The dehydrator has been staying busy lately here, doing everything from drying flowers, herbs and peppers to making fruit leathers from apples and peaches. I have gotten so used to the sound of it running, that the kitchen sounds really quiet when it is turned off! We have the 5 tray model of the Excalibur dehydrator, and it does a great job for us for a multitude of drying tasks.
This week I was using it to dry some red ripe cayenne peppers. I didn’t really time the operation, but it took a day and a half to get them thoroughly dry. I turned the dehydrator off at night, so I am guessing it took about 10-12 hours at 135°F to get them dried to a crisp. I will leave them whole for now, but I will crumble them for flakes as needed and grind some up later for cayenne powder. We don’t use a lot of hot pepper, but a little bit of homegrown is always nice to have on hand. And while it’s colorful to string them up into a ristra, I like to store them in a glass jar to keep them fresh.
I also dry peppers for chili powder, usually a mix of Anaheim types, Anchos and Holy Moles. Unlike many commercial chili powder mixes, I don’t add anything else to my powder except dried ground peppers. It will be later when I dry those peppers since most of them are still green, though I do have a few Anaheims that are ready. This year I am also experimenting with some paprika type peppers to dry and grind for powder. I have Alma and Dulce Rojo growing now, and when they ripen I will dehydrate them. I may throw a few other sweet peppers in the mix as well.
We have been drying calendula flowers all summer, accumulating a few at a time as they bloom until there’s enough to fire up the dehydrator. Calendula is a wonderful healing and medicinal herb, and is loaded with antioxidants that are great for the skin. We mostly use these flowers for lotions, salves and soaps, but they are edible and I want to explore some culinary uses for them too. Currently I am infusing some olive oil with the dried calendula blossoms. That oil will probably go into a soap.
Right now I am also drying beans from the garden, though I don’t use the dehydrator. I planted a 10 foot section of row this year with Jacob’s Cattle bush beans. I was very happy with the results, as they yielded 25 ounces of dried beans. This will be a great bean for adding to soups. I’m still harvesting and drying the beans from Rattlesnake and Cherokee Trail of Tears. And rounding out the dried beans for 2013 is Good Mother Stallard, which is a later pole variety that is just now setting pods.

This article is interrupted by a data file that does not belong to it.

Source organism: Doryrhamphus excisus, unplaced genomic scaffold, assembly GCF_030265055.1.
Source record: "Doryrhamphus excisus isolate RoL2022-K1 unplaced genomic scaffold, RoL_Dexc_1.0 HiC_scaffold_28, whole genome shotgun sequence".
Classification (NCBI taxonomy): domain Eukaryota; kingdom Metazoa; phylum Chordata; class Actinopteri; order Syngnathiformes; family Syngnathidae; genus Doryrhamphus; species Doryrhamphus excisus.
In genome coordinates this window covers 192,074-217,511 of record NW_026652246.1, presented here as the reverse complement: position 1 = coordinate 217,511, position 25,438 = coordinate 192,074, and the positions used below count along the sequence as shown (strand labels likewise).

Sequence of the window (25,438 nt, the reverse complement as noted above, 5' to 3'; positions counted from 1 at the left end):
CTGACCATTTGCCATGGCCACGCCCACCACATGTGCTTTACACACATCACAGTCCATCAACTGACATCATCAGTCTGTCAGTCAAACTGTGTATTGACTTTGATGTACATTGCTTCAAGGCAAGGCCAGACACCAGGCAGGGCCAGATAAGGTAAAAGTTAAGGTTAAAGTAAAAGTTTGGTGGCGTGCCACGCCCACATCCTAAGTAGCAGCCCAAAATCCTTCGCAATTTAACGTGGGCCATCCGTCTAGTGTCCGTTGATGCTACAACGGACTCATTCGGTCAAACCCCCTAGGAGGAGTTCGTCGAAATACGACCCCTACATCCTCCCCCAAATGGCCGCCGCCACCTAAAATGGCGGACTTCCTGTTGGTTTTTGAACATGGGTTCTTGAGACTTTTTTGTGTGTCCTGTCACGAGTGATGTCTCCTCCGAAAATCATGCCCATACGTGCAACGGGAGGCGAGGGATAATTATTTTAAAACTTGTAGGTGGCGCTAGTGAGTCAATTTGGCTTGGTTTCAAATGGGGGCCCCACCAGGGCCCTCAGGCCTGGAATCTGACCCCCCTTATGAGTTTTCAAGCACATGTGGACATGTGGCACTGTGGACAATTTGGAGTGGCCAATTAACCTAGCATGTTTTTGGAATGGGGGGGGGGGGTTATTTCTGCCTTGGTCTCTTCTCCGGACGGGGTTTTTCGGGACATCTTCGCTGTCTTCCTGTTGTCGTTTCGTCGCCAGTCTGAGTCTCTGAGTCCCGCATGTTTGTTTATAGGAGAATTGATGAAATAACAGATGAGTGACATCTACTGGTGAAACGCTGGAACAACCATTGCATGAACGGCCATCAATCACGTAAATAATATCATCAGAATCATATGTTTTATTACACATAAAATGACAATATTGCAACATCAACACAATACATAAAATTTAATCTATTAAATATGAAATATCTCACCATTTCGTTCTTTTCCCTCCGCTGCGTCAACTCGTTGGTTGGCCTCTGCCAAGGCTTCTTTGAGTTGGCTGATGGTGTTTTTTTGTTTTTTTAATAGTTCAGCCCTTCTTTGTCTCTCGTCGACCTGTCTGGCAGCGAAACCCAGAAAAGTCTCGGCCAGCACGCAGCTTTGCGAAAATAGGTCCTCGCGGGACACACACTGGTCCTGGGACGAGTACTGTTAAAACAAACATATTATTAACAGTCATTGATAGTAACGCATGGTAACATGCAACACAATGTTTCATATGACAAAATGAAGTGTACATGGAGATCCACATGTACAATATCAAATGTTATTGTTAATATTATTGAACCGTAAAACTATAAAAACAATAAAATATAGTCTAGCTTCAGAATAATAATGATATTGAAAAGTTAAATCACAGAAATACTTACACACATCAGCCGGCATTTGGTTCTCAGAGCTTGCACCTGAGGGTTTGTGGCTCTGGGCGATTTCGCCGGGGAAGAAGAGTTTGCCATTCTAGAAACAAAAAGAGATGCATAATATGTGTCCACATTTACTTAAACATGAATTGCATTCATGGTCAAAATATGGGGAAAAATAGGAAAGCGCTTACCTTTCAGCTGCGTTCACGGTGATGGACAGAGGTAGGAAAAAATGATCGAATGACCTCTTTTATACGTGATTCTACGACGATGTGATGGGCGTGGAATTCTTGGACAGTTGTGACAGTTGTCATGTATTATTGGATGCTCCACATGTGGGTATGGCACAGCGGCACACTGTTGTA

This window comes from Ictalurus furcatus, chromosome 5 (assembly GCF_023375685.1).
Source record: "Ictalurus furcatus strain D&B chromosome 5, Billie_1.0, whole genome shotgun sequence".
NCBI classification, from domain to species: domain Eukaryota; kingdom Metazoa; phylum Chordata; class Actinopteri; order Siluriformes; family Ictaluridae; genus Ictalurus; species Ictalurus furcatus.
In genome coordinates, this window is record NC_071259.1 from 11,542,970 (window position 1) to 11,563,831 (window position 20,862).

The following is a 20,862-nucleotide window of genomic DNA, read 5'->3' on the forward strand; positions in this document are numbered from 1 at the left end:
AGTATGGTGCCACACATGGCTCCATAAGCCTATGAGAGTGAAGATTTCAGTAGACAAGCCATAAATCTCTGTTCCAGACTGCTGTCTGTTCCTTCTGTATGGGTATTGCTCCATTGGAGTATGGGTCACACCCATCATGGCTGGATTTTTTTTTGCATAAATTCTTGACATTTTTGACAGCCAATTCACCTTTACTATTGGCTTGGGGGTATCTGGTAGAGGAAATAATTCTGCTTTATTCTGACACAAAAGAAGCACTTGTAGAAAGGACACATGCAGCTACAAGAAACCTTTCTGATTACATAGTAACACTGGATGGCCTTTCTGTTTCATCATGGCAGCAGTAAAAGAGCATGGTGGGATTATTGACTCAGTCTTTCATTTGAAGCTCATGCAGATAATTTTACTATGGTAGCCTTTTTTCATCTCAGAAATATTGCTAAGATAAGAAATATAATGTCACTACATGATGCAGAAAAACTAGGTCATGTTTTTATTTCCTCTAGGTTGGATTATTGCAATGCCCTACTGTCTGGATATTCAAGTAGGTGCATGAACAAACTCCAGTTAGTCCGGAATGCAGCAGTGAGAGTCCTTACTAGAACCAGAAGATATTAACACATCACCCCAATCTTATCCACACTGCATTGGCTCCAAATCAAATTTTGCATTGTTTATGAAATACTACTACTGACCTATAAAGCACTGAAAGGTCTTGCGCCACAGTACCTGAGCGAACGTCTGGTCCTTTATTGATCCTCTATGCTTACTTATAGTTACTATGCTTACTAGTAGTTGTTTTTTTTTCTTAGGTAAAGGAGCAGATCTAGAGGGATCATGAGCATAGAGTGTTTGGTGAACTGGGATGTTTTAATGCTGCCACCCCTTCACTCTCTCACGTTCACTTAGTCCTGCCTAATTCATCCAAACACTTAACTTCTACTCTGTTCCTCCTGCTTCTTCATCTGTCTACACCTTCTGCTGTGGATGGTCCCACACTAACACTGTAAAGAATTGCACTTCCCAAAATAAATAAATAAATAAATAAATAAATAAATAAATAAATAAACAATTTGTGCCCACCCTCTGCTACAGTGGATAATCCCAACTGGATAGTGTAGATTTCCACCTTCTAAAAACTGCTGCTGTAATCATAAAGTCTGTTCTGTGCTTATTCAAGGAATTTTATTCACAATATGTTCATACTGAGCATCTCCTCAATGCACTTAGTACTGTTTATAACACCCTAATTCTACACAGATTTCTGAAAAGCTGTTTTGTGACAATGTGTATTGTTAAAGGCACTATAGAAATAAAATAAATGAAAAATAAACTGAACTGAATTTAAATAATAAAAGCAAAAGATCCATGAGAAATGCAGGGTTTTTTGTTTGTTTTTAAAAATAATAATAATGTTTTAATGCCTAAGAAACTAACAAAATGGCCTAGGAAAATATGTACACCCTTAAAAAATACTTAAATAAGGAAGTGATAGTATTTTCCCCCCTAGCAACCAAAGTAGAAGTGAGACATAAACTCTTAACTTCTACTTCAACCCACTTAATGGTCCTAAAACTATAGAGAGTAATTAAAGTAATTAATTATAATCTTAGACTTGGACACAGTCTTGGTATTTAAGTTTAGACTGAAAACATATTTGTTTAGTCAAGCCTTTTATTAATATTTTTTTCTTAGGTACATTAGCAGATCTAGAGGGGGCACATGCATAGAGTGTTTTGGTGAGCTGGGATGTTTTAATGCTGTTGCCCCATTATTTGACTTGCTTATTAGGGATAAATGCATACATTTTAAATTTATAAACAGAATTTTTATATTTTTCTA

Another experiment this year is growing amaranth for seed. I have no delusions of growing any great quantity of seeds here, but I think it is a good choice for us given the limited space we have to devote to growing any kind of grains at all. Of course amaranth is not really a grain, but is considered a ‘pseudo grain’, which means it is a broadleaf plant used like a grain. The leaves of amaranth are edible too, but I have not planted any yet for that use.
So far I have let the seeds dry on their own inside. The amaranth seeds are tiny, and I was concerned I would have a difficult time separating them from the chaff. But so far it has proven to be fairly easy. First I sift out the course bits through a plastic strainer. Then I put what’s left into a bowl, and blow away the chaff, which is lighter in weight even than the tiny seeds. I’m sure this method wouldn’t work well with larger quantities, but so far I have a bit less than a tablespoon. Most of the plants are still flowering and setting seed, so it will be a few more weeks before I have any more ready to dry. I will experiment with different methods of sifting the seed, including using window screen material. The seeds in the below photo are pretty clean of chaff, though not as perfect as what you buy in the store.
This year I have just a few test plants growing, but next year I want to pick the more promising varieties and devote a little more garden space to then. Amaranth seeds come in a variety of colors including white, tan and blackish red, and in addition the flowers are highly decorative. Some varieties are reported to yield a pound of seed from a 10 foot row of 10 plants. If that is true then I think it is possible to grow enough to make it worth my while. I love to use amaranth in the kitchen where it is a nutritional powerhouse, loaded with protein and fiber. I have some almost every morning whenever I eat my Homemade Dry Toasted Muesli.
Occupying the dehydrator briefly were a few sprigs of rosemary. Normally I use rosemary fresh, and if I dry it I just hang it up to dry. But this rosemary is going into a soap I hope to make this week, where it will add a bit of color and visual interest as well as serve as a mild exfoliant. We often add dried herbs to our soaps. You can add fresh ones, but I find it is easier to grind them up to a fine consistency if they are dried first. They usually expand when they are added to soap, so finer is better for my tastes. Even something as small as a lavender bud can wind up pretty scratchy in the finished bar of soap.
I’m sure the dehydrator will be keeping busy throughout the fall, as we use it to dry peppers and apples, among other things. I hope you have enjoyed reading about some of the ‘drying times’ we’ve been having lately here at Happy Acres. I’ll be back soon with more happenings!